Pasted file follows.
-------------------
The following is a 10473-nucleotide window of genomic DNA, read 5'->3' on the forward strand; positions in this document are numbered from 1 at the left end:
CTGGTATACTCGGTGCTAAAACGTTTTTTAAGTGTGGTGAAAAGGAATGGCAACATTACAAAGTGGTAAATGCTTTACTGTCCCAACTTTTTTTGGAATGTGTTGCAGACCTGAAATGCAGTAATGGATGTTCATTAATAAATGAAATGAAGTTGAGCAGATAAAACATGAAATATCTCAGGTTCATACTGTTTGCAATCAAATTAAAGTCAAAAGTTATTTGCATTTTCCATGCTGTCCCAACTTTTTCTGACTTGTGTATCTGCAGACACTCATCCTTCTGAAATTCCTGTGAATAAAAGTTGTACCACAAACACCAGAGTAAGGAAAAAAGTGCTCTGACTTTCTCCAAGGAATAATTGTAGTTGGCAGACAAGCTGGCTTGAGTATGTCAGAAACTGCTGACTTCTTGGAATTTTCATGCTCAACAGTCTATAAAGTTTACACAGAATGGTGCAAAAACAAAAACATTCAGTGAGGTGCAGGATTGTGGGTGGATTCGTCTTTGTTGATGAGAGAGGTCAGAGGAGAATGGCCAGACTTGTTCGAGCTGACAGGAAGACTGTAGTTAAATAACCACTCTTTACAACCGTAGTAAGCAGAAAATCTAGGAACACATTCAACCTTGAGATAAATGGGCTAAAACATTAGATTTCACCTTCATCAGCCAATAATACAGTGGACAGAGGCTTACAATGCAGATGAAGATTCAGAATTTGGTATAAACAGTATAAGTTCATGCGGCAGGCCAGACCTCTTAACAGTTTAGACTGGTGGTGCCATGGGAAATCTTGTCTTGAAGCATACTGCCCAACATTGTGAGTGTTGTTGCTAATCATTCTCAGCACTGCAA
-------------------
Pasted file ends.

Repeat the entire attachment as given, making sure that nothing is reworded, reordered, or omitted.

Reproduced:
The following is a 10473-nucleotide window of genomic DNA, read 5'->3' on the forward strand; positions in this document are numbered from 1 at the left end:
CTGGTATACTCGGTGCTAAAACGTTTTTTAAGTGTGGTGAAAAGGAATGGCAACATTACAAAGTGGTAAATGCTTTACTGTCCCAACTTTTTTTGGAATGTGTTGCAGACCTGAAATGCAGTAATGGATGTTCATTAATAAATGAAATGAAGTTGAGCAGATAAAACATGAAATATCTCAGGTTCATACTGTTTGCAATCAAATTAAAGTCAAAAGTTATTTGCATTTTCCATGCTGTCCCAACTTTTTCTGACTTGTGTATCTGCAGACACTCATCCTTCTGAAATTCCTGTGAATAAAAGTTGTACCACAAACACCAGAGTAAGGAAAAAAGTGCTCTGACTTTCTCCAAGGAATAATTGTAGTTGGCAGACAAGCTGGCTTGAGTATGTCAGAAACTGCTGACTTCTTGGAATTTTCATGCTCAACAGTCTATAAAGTTTACACAGAATGGTGCAAAAACAAAAACATTCAGTGAGGTGCAGGATTGTGGGTGGATTCGTCTTTGTTGATGAGAGAGGTCAGAGGAGAATGGCCAGACTTGTTCGAGCTGACAGGAAGACTGTAGTTAAATAACCACTCTTTACAACCGTAGTAAGCAGAAAATCTAGGAACACATTCAACCTTGAGATAAATGGGCTAAAACATTAGATTTCACCTTCATCAGCCAATAATACAGTGGACAGAGGCTTACAATGCAGATGAAGATTCAGAATTTGGTATAAACAGTATAAGTTCATGCGGCAGGCCAGACCTCTTAACAGTTTAGACTGGTGGTGCCATGGGAAATCTTGTCTTGAAGCATACTGCCCAACATTGTGAGTGTTGTTGCTAATCATTCTCAGCACTGCAA